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Canada Ontario looks to reform rules governing pay for suspended officers

A police officer is seen in this file photo.

Fred Lum/The Globe and Mail

The Ontario government is close to hammering out a new law that would grant police chiefs the power to halt pay for suspended officers, which currently costs municipalities about $6.4-million a year and exacts an incalculable toll on public trust in local law enforcement.

Currently, Ontario is the sole province mandating police forces to maintain pay for any suspended officers, even those facing charges. Chiefs can revoke a suspended officer's salary only if the officer is sentenced to prison.

But that outlier status is set to change under a provincial push to reform the Police Services Act that follows the revelation one officer, who was paid hundreds of thousands of dollars during his suspension, boasted he was enjoying the time off.

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"I think we've come 80 per cent of the way towards a solution," said Joe Couto, director of government relations for the Ontario Association of Chiefs of Police, which has been working directly with the province on reforms.

"The government has everyone talking at the table," Mr. Couto said. "At this point the lawyers need to figure out what's fair for everyone involved."

The current Ontario provision had led to several high-profile examples of suspended officers earning six-figure sums while disciplinary hearings and appeals drag for up to seven years. These cases are sporadic but costly. Between 2005 and 2009, Ontario's 12 largest police boards paid $16.9-million to officers facing disciplinary proceedings. In 2012, the last year figures are publicly available, the hit was $6.4-million, according to the Ontario Association of Police Services Boards (OAPSB).

The dollar figures account for only a fraction of the wider damage, critics say. "Effective policing requires the confidence of the community that officers will act legally and with integrity," said OAPSB executive director Fred Kaustinen. "Officers that are ultimately found guilty of offences and have been able to draw out their suspensions with pay for years, especially senior officers, those rare but noteworthy cases undermine that public confidence in policing."

The most recent example emerged from Waterloo this summer when a local officer earning a full salary while on suspension for three years wrote a letter to the force bragging about his punishment as if it were an extended vacation.

"I was able to sit home, take courses, travel and play lots of golf and get paid a first-class pay check, receive full benefits and a full pension for the past three years," wrote Craig Markham, who faced a criminal breach of trust charge and multiple Police Act charges for insubordination, discreditable conduct and breach of confidence. The charges stemmed from a 2011 incident during which Mr. Markham gave confidential police records concerning a man in custody to a suspected member of the Hells Angels.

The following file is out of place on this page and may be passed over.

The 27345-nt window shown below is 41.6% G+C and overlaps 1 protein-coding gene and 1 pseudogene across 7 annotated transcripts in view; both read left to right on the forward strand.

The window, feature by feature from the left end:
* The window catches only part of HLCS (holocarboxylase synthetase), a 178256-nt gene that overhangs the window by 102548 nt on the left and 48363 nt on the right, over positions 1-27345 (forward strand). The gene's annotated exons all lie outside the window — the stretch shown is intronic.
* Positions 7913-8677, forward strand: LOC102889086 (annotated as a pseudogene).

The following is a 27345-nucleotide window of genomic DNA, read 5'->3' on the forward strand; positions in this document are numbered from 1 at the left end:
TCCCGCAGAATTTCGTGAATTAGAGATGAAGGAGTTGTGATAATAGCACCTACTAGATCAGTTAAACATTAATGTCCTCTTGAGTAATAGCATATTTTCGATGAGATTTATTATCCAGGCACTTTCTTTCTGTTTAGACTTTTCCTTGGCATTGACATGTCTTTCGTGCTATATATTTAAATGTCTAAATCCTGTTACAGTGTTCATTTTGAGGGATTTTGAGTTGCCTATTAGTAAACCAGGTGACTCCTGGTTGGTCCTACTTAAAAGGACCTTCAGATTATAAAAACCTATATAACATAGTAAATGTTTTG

Last year, the force gave him seven days to resign after a disciplinary hearing found him guilty of the Police Act charges, but Mr. Markham appealed, dragging out his pay until February, 2015, when the Ontario Civilian Police Commission upheld the earlier ruling and Mr. Markham resigned.

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He wrote the letter in March, boasting, "I am very fortunate to have received such a gift from the WRPS."

Apparently the feeling at the Waterloo Regional Police Service was mutual.

"It was he who gave us a gift after all those years and all the costs," said Waterloo police board chair Councillor Tom Galloway, who estimated Mr. Markham's off-duty earnings at $270,000. "We knew we had to use the letter to our advantage to try to move along this issue."

The police chief made the letter public. The tactic apparently worked.

In August, Minister of Community Safety and Correctional Services Yasir Naqvi vowed to address the issue as part of an effort to overhaul the 25-year-old Police Services Act.

Momentum is clearly in his favour. Even police unions have stopped staging much public opposition to the reform efforts. But they say the decision to suspend without pay should be made only in cases of "significant misconduct or guilt," said Canadian Police Association president Tom Stamatakis, who favours placing ultimate discretion with an independent adjudicator rather than a chief.

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"Suspending a police officer without pay is a dramatic step to take," he said. "It has a huge impact on that officer's family, future job prospects. If you're in that situation, your career is generally over."

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